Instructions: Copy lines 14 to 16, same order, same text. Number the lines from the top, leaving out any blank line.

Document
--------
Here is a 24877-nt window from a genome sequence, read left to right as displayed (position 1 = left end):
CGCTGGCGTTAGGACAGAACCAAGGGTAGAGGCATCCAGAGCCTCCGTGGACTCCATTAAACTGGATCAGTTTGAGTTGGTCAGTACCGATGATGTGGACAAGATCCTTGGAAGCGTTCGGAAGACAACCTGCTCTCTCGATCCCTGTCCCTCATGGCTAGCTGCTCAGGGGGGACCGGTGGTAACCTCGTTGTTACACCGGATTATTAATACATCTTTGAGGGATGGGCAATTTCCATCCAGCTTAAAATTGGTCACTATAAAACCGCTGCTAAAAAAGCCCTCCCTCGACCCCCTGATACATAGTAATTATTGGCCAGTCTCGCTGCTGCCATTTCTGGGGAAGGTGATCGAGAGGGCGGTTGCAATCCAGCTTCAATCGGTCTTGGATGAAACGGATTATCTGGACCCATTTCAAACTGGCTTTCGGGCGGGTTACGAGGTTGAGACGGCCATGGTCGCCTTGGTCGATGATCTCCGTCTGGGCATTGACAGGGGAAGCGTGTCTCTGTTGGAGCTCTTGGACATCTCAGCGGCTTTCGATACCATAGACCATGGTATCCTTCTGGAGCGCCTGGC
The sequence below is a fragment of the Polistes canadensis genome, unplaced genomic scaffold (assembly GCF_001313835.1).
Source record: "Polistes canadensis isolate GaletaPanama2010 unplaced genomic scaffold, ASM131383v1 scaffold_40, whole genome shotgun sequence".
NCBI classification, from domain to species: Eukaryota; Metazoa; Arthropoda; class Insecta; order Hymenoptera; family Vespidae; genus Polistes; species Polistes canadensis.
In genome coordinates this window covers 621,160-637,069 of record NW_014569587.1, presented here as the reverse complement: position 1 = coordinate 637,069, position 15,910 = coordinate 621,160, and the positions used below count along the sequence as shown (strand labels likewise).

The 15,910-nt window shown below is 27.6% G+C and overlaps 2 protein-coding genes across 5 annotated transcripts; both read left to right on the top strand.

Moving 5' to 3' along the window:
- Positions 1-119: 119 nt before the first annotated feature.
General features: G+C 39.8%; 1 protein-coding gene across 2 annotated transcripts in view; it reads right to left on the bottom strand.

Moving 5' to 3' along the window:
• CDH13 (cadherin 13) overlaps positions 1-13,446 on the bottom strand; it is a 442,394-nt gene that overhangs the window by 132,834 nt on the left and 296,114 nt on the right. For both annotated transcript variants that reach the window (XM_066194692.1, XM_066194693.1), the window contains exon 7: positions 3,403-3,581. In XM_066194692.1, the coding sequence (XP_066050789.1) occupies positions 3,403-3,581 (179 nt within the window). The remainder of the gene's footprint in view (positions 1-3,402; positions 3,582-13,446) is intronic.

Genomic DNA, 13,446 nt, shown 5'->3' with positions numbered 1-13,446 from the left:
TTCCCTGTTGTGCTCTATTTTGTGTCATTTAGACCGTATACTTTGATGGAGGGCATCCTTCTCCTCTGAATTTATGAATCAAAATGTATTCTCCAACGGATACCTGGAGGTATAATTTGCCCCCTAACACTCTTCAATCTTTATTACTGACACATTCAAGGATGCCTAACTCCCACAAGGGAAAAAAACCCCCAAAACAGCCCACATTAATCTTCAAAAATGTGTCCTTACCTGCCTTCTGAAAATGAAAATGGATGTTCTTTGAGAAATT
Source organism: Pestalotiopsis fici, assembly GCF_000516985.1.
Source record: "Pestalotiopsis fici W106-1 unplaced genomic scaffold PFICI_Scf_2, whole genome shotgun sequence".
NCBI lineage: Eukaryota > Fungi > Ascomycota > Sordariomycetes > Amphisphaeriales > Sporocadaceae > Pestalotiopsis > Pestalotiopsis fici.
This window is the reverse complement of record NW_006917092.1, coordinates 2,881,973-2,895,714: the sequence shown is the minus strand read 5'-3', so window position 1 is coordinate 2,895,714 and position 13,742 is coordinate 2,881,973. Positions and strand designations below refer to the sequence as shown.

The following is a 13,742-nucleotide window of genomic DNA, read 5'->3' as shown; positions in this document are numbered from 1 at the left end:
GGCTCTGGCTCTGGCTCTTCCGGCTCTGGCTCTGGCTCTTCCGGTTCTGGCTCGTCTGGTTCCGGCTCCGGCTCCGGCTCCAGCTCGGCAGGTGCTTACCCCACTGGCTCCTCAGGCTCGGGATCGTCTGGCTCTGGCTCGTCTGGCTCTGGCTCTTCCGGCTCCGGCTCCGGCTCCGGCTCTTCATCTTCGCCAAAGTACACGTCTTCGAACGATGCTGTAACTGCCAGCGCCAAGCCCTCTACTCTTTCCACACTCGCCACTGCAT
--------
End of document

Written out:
TTCCCTGTTGTGCTCTATTTTGTGTCATTTAGACCGTATACTTTGATGGAGGGCATCCTTCTCCTCTGAATTTATGAATCAAAATGTATTCTCCAACGGATACCTGGAGGTATAATTTGCCCCCTAACACTCTTCAATCTTTATTACTGACACATTCAAGGATGCCTAACTCCCACAAGGGAAAAAAACCCCCAAAACAGCCCACATTAATCTTCAAAAATGTGTCCTTACCTGCCTTCTGAAAATGAAAATGGATGTTCTTTGAGAAATT
Source organism: Pestalotiopsis fici, assembly GCF_000516985.1.
Source record: "Pestalotiopsis fici W106-1 unplaced genomic scaffold PFICI_Scf_2, whole genome shotgun sequence".